• Inflammatory and/or autoimmune diseases (e.g., asthma) have increased in incidence along with autism.
  • If a mother has automimmune or inflammatory diseases such as rheumatoid arthritis celiac disease she has a higher risk of having a child with autism.  Similarly if a mother has allergies or asthma during the second trimester, there is a higher risk of having children with autism.  
  • Many automimmune and inflammatory disorders and autism are all more prevalent is the developed world.
  • The developed world is generally cleaner that the developing world.  
  • There are many fewer parasites in people in the developed world.
  • Parasites are known to suppress inflammation.
  • Therefore, we may be able to stop/limit autism, asthma, and other inflammatory diseases by purposefully infecting people with parasites from our evolutionary past. 
Now, personally, I like the general hypothesis here.  It makes complete sense.  But alas, it is suffers from this issue that is spreading almost as fast as these diseases - a lack of a discussion of the distinction between correlation and causation.  I have been obsessing about this a bit recently with studies of the microbiome.   Overall, I do like this current article.  It mixes human epidemiological studies with controlled animal studies with discussion of conceptual models.  But alas there is really no discussion of the challenges if disentangling correlations vs. causation. And I think it is a bit dangerous in the latter parts with the jump to potentially curing these various ailments by purposeful infection with parasites.  Again, I like the idea.  But a few caveats would have been nice.  I am glad it was marked as an opinion piece but even when one states an opinion about a medical issue, one can still say "there are reasons why this might not be true .. such as ...".  Too bad that wasn't done here.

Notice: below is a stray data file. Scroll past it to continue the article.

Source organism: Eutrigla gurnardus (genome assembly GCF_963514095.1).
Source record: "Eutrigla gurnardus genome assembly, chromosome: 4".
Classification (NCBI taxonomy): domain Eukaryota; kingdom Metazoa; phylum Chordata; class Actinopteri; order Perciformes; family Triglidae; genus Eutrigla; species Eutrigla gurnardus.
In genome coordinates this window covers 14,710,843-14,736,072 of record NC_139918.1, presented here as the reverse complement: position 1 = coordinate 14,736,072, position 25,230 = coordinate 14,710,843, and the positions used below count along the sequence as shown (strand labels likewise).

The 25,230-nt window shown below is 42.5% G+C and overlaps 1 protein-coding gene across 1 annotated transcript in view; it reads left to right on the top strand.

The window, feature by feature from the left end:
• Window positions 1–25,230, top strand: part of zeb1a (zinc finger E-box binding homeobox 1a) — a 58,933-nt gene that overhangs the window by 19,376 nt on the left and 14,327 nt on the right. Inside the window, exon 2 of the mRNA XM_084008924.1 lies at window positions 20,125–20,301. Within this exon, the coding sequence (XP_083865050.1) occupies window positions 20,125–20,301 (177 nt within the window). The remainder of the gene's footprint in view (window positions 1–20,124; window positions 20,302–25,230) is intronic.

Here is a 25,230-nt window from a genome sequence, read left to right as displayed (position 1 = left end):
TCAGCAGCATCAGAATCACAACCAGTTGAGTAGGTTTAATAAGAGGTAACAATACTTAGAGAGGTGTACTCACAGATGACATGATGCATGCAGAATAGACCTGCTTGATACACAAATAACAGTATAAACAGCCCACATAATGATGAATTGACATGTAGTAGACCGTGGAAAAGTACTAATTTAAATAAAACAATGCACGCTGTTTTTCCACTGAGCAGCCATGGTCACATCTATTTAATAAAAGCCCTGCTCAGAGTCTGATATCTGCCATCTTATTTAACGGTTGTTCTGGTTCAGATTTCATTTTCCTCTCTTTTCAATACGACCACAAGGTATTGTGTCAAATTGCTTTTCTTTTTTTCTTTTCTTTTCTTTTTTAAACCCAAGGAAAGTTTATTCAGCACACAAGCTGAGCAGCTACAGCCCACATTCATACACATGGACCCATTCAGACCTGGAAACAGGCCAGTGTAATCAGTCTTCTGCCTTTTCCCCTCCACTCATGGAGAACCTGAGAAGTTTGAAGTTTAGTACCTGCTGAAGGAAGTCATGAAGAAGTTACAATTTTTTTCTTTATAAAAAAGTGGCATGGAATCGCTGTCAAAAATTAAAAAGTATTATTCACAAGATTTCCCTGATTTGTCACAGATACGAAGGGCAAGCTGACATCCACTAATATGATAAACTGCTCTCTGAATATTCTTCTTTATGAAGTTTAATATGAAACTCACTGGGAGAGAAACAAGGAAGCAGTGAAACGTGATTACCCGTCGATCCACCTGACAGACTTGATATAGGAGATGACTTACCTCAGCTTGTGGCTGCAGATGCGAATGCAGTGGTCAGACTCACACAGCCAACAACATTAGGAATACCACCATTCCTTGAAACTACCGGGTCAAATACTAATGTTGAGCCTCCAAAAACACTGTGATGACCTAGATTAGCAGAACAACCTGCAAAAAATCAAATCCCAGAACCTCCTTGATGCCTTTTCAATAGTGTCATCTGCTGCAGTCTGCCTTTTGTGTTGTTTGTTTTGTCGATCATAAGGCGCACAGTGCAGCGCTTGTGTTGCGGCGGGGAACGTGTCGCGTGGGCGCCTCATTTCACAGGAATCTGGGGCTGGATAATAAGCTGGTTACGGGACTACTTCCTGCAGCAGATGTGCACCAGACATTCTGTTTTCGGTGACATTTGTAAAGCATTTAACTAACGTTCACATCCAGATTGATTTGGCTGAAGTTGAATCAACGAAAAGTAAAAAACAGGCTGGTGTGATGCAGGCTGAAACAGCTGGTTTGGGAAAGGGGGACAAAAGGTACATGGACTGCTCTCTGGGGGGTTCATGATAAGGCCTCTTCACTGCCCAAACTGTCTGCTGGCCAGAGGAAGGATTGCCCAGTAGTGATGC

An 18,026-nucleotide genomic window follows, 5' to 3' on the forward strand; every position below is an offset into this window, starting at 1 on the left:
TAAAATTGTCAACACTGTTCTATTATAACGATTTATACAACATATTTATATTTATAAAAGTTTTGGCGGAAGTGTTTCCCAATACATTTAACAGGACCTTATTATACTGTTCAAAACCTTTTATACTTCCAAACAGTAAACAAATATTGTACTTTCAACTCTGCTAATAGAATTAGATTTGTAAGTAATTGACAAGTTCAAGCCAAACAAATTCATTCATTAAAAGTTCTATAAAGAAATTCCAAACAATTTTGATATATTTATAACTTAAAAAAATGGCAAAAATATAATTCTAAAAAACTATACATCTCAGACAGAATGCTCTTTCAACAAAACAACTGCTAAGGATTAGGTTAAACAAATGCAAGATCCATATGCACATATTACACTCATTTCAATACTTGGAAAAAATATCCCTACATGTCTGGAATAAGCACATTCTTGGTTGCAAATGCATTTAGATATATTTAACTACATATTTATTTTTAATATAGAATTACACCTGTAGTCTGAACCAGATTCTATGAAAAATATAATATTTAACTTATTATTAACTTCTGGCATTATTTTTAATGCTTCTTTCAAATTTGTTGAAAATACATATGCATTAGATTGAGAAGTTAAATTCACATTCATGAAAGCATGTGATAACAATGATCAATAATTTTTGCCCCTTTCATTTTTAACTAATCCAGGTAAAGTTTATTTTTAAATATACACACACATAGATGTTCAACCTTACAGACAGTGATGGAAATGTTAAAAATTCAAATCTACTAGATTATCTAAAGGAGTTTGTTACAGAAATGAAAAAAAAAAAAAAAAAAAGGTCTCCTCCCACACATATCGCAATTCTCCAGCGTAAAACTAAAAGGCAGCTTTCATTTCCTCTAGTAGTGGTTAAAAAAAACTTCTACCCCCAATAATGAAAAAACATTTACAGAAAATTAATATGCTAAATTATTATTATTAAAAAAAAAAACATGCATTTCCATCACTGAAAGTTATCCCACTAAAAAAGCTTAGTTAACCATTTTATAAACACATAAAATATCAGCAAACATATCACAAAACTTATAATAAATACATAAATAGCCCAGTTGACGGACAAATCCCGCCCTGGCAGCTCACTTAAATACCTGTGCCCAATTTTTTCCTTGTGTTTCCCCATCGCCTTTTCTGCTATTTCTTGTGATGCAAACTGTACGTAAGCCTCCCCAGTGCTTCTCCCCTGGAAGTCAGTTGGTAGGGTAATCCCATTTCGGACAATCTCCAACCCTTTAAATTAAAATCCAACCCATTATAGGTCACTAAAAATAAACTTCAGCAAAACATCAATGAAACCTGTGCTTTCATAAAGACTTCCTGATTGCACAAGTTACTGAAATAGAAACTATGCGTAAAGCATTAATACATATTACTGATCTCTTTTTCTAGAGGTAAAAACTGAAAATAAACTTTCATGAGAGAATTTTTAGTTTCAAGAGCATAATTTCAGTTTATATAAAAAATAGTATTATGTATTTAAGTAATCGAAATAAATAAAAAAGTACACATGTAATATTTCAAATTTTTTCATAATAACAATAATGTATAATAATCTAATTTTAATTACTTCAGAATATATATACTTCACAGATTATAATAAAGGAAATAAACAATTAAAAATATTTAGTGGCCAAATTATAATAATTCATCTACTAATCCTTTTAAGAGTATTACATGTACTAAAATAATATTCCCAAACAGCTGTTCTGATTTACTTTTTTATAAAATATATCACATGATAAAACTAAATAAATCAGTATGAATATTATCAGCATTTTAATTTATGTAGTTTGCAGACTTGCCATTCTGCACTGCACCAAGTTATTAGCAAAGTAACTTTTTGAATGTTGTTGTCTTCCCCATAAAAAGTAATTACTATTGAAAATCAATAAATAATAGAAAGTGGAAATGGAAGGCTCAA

UPDATE - Emily Willingham has written a VERY detailed critique of the article that I think everyone interested in anything related to this topic should read: Emily Willingham: Autism, immunity, inflammation, and the New York Timeswww.emilywillinghamphd.com.